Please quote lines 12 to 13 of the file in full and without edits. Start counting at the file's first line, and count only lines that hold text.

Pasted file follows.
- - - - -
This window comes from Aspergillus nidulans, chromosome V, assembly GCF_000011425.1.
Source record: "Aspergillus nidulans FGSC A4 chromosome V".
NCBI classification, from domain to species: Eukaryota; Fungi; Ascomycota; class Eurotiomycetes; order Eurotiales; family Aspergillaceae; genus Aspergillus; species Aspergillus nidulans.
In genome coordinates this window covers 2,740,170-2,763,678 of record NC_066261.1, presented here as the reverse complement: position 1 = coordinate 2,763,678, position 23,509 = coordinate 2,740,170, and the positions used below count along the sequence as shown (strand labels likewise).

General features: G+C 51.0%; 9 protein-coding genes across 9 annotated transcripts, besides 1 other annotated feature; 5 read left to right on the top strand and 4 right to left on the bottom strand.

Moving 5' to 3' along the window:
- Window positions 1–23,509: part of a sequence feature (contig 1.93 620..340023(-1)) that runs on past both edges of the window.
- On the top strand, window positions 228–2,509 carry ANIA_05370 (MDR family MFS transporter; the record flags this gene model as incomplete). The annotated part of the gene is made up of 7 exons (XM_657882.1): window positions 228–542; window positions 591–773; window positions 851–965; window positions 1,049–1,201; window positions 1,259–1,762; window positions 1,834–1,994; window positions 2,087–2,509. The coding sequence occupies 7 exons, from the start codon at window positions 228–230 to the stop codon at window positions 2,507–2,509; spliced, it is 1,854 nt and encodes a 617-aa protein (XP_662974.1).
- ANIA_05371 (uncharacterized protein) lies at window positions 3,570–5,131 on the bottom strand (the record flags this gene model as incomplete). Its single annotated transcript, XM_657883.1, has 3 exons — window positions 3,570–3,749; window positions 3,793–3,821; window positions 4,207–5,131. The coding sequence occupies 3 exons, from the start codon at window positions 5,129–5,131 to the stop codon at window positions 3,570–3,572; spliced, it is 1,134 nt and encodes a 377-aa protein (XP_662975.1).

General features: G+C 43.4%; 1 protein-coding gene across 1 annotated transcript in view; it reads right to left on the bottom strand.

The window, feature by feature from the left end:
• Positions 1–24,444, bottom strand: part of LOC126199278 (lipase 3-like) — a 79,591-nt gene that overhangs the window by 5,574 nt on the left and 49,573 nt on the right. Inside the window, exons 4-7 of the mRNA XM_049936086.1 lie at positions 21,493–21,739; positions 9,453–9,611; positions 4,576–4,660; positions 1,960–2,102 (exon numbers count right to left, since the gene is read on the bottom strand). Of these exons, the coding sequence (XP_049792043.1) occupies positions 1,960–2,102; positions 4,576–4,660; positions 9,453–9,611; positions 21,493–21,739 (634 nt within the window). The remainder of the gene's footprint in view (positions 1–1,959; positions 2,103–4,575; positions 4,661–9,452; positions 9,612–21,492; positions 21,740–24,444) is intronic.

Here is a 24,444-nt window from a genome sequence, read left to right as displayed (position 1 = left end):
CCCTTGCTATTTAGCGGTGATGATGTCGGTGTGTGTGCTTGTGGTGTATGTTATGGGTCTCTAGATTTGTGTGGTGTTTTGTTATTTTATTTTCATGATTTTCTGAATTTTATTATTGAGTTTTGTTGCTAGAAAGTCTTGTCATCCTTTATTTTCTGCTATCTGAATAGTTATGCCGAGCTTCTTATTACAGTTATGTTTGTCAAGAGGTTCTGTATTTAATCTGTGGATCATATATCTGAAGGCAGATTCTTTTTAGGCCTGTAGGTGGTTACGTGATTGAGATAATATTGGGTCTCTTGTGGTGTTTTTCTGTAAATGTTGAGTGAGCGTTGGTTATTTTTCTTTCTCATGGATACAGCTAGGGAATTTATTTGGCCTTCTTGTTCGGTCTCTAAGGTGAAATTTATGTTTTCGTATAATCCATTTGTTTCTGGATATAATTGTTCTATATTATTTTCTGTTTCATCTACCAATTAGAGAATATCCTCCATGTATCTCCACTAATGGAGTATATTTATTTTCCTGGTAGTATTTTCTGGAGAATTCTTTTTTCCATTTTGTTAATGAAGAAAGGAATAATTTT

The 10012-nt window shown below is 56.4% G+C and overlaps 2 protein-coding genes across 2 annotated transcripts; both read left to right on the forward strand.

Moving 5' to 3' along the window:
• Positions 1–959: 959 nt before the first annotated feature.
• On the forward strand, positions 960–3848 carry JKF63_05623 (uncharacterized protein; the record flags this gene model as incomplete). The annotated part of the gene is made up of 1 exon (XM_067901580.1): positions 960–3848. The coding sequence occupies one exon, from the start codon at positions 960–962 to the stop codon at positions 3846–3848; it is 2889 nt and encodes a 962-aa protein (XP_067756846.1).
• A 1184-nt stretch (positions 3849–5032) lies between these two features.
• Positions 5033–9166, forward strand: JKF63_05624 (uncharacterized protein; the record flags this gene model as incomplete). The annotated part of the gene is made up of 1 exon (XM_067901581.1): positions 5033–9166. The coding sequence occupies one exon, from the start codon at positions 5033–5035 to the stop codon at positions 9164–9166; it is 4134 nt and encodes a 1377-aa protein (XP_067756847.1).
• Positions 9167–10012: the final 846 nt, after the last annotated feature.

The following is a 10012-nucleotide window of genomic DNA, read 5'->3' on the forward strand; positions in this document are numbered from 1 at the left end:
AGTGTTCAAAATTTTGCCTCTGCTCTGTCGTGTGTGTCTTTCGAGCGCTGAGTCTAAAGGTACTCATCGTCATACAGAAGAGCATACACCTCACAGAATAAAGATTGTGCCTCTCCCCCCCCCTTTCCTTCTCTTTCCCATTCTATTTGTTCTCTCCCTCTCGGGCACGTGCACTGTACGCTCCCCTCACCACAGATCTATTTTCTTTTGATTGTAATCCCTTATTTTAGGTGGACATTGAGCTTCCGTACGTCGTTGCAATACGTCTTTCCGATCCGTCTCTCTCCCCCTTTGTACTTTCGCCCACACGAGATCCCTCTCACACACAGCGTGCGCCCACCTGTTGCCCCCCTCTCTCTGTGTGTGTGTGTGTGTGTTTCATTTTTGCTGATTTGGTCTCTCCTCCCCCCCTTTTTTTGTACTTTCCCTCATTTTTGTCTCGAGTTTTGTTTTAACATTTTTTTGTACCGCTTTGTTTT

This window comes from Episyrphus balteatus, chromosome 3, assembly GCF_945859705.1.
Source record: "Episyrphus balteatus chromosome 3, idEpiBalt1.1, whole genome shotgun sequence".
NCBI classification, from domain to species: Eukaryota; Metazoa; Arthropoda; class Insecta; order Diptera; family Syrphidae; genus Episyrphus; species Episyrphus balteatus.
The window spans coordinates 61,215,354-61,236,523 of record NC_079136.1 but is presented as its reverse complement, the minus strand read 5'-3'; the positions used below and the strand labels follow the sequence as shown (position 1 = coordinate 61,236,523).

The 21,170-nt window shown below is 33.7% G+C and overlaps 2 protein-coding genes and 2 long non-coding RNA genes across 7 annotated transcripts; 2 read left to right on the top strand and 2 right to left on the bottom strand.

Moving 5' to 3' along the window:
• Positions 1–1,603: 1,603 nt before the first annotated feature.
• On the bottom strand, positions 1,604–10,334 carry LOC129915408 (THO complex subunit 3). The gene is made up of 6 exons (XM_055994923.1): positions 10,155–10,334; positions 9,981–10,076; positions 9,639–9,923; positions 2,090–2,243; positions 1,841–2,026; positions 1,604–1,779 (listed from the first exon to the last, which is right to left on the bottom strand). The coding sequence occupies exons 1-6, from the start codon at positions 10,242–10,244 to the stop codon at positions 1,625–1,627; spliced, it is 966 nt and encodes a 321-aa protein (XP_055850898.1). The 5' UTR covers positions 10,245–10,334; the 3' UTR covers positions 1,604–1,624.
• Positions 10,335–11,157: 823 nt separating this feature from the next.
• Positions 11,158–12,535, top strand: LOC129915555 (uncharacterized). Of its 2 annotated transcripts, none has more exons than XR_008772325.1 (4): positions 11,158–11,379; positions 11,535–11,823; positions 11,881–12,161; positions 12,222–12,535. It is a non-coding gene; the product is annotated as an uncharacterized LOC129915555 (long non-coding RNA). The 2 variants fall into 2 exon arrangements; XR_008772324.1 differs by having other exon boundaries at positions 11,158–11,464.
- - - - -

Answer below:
• Positions 1–24,444, bottom strand: part of LOC126199278 (lipase 3-like) — a 79,591-nt gene that overhangs the window by 5,574 nt on the left and 49,573 nt on the right. Inside the window, exons 4-7 of the mRNA XM_049936086.1 lie at positions 21,493–21,739; positions 9,453–9,611; positions 4,576–4,660; positions 1,960–2,102 (exon numbers count right to left, since the gene is read on the bottom strand). Of these exons, the coding sequence (XP_049792043.1) occupies positions 1,960–2,102; positions 4,576–4,660; positions 9,453–9,611; positions 21,493–21,739 (634 nt within the window). The remainder of the gene's footprint in view (positions 1–1,959; positions 2,103–4,575; positions 4,661–9,452; positions 9,612–21,492; positions 21,740–24,444) is intronic.

Here is a 24,444-nt window from a genome sequence, read left to right as displayed (position 1 = left end):